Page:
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Structuration perspective on changing consumer food preferences
Consumers, at least in the Nordic context, have started to pay attention to their food consumption choices. For example, recyclable/ non-packaged products as well as buying meat and dairy alternatives has become the norm, or even trendy. Oat milks and soy-’meats’ are not just for devoted vegans but products found in anybody’s shopping cart.
In the beginning the market was entered by initiator companies such as Oatly providing oat-based dairy alternatives, but the real boom and normalization was driven by consumers. Now even the most traditional meat and dairy product producers such as the Finnish Atria and Valio have jumped on the bandwagon and brought their own alternatives to the market.
How and why did the change in consumption preferences occur?
The theory of structuration helps us understand the changing consumption changes. Structuration theory, as originally formulated by Anthony Giddens, studies the underlying principles between actors and structures and the duality and interplay of these two. Individual actors – aka agents – construct and reconstruct existing structures – aka the social arrangements – in society by acting and socializing with each other (Pullman & Dillard 2010).
In analyzing consumer tastes, the structure would then be the existing offerings and the agents the consumers. All consumption choices carry symbols and we all interpret and adopt them to build our own identities (Algesheimer & Gurau, 2008). This is no different with groceries. What symbols, then, do meat and dairy alternatives carry? First, there is the nature-friendliness aspect. These products are more CO2-friendly and they do not benefit off of living things. There is also the aspect of being trendy or ‘open’ to a variety of foods or the health argument of avoiding red meat for example.
Whatever the initial motivation for choosing the product might have been, socialization of individual actors has really created the boom. When people are socialized in similar conditions and have similar cultural understandings, they form sort of ‘social collectives’ that structure consumption patterns (Algesheimer & Gurau, 2008). The situation can happen vice versa, whereby consumption preferences form social collectives. This holds true for food as well. If your social circle is trying out a new meat alternative and talking about it around you, you are most likely to try it yourself. Vegan/vegetarian alternative consumption groups exist too, such as the famous Facebook group ‘Sipsikaljavegaanit’, whereby vegans or flexetarians share and hype junk food dishes created entirely from vegan ingredients.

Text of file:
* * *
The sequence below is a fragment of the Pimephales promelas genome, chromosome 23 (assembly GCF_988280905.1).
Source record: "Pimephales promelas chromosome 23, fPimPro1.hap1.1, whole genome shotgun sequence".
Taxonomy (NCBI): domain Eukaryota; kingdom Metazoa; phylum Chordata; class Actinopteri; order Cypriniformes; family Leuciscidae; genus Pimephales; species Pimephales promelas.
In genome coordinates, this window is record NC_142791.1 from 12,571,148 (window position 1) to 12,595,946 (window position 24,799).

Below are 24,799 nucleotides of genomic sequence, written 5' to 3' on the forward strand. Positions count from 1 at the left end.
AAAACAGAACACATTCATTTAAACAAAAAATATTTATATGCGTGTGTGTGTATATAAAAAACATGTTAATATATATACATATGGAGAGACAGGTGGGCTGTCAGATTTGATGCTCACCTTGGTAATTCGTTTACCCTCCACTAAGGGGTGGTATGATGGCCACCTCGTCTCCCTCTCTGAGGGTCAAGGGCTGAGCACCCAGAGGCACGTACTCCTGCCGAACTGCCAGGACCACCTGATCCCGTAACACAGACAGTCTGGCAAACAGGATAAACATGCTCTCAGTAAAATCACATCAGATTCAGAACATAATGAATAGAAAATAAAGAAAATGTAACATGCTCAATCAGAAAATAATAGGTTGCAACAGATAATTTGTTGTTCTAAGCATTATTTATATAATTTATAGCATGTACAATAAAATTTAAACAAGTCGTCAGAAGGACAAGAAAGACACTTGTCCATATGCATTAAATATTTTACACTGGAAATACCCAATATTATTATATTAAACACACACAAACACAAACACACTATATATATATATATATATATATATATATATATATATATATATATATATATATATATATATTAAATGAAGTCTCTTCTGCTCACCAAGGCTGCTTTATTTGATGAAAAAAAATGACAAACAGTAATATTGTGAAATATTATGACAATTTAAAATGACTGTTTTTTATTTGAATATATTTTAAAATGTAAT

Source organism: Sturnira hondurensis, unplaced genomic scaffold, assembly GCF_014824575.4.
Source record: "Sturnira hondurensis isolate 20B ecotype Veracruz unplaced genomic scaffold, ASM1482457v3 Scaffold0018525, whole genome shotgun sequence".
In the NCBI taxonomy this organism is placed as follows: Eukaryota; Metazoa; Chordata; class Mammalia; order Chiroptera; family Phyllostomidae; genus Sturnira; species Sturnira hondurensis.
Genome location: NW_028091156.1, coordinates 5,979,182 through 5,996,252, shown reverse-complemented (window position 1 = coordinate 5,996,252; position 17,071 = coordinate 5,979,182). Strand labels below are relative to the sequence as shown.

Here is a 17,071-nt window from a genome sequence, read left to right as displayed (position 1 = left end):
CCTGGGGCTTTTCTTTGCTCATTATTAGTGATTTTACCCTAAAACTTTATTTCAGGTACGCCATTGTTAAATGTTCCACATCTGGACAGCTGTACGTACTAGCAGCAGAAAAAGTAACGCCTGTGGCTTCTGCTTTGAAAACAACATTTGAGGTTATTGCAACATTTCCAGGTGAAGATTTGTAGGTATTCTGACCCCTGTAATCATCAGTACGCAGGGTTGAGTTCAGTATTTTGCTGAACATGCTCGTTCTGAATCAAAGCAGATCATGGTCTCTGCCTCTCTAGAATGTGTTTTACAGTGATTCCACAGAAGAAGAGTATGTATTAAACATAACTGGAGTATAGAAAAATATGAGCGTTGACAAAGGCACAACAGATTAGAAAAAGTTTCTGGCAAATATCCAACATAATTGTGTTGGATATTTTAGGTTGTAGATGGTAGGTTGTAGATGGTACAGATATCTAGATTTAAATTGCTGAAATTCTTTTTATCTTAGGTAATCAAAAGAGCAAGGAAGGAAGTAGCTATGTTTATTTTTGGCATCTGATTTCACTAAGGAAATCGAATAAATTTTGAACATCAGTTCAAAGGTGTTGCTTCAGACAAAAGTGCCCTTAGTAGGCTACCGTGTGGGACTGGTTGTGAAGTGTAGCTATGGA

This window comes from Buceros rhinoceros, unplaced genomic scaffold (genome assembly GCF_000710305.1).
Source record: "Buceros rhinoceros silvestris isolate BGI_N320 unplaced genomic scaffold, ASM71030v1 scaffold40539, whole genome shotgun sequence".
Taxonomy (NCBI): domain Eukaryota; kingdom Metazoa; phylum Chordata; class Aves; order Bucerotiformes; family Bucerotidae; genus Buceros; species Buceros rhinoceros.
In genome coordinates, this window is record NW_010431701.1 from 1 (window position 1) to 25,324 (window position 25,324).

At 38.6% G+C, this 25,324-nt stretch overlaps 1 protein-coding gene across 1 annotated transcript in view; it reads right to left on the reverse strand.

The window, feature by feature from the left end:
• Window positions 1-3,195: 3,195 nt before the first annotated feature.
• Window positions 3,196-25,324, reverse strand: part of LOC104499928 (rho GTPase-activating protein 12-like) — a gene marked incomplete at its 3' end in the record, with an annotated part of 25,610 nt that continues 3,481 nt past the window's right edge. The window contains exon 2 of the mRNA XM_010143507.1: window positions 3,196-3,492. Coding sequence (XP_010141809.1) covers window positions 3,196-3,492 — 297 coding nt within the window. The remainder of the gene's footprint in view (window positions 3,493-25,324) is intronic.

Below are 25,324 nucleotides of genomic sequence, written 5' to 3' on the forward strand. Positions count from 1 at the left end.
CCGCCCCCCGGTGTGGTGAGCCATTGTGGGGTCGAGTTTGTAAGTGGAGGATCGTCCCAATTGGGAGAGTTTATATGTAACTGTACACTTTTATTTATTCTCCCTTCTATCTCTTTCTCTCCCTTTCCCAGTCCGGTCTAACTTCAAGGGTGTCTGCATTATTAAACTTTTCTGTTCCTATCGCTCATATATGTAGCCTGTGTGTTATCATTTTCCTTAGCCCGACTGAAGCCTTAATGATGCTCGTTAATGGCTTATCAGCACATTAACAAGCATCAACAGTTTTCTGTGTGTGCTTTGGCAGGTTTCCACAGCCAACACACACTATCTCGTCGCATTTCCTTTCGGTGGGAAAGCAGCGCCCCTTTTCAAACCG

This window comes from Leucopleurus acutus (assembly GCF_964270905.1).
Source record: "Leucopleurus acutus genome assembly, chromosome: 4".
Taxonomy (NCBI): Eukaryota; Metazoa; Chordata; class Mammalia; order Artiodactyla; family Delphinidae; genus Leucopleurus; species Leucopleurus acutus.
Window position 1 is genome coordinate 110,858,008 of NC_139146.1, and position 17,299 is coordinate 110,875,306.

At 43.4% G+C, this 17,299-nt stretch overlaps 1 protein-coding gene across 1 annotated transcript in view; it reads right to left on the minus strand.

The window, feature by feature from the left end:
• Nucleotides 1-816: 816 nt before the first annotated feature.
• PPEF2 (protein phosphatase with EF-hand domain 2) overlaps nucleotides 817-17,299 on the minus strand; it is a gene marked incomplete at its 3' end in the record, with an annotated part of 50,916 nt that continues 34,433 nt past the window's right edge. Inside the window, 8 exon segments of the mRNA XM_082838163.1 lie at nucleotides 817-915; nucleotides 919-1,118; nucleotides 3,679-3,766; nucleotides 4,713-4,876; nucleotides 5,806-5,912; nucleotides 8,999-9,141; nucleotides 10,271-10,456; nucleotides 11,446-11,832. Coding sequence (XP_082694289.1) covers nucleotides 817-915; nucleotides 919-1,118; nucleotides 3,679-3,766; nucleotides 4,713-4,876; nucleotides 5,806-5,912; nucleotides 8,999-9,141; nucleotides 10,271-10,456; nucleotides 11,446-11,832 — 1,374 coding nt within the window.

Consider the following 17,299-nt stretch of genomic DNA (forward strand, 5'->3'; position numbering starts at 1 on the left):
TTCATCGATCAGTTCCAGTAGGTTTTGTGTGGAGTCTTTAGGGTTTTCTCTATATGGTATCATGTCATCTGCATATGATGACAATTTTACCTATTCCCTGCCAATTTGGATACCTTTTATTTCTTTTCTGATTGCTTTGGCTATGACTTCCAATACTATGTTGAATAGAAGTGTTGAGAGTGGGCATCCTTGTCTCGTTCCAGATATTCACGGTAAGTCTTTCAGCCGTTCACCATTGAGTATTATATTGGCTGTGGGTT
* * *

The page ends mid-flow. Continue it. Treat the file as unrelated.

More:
As the consumption community has grown, it has increased the agency of such consumption patterns. Organizations in search of profits develop products that carry those symbols, thus reorganizing their structures: not only are their product assortments widening, but their core business is in change too. As an agent in an industry, the company is also sending a message to the structure of food industry that can have wider consequences for our farming practices, economy, climate et cetera.
The structuration theory can inevitably be applied to any consumption pattern change and helps in picking apart the drivers for change.
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Alba Maria Vasquez Lopez
How can it be that different actors have power over each other? How can power constructs be reproduced over and over again? These kinds of questions are important in a time where differences in power relations can be observed at different levels. Interactions between states can be analysed in a setting where two actors engage in identity and interest conflicts with each other – one side might lead the debate or it may result even in a war. Inside states, the police inside obtains power over the citizens. Another example would be the reproduction of gender in our society. Masculinity can be seen as a historically and society wide setting, which legitimises hierarchical gender relation between different sexes (Messerschmidt 2013, 28).
One way to understand the reproduction of power constructs would be the structuration theory from Giddens. His approach can give answers to question of repetitive behaviour and structural analysis. Structures can hereby reproduce the power norms.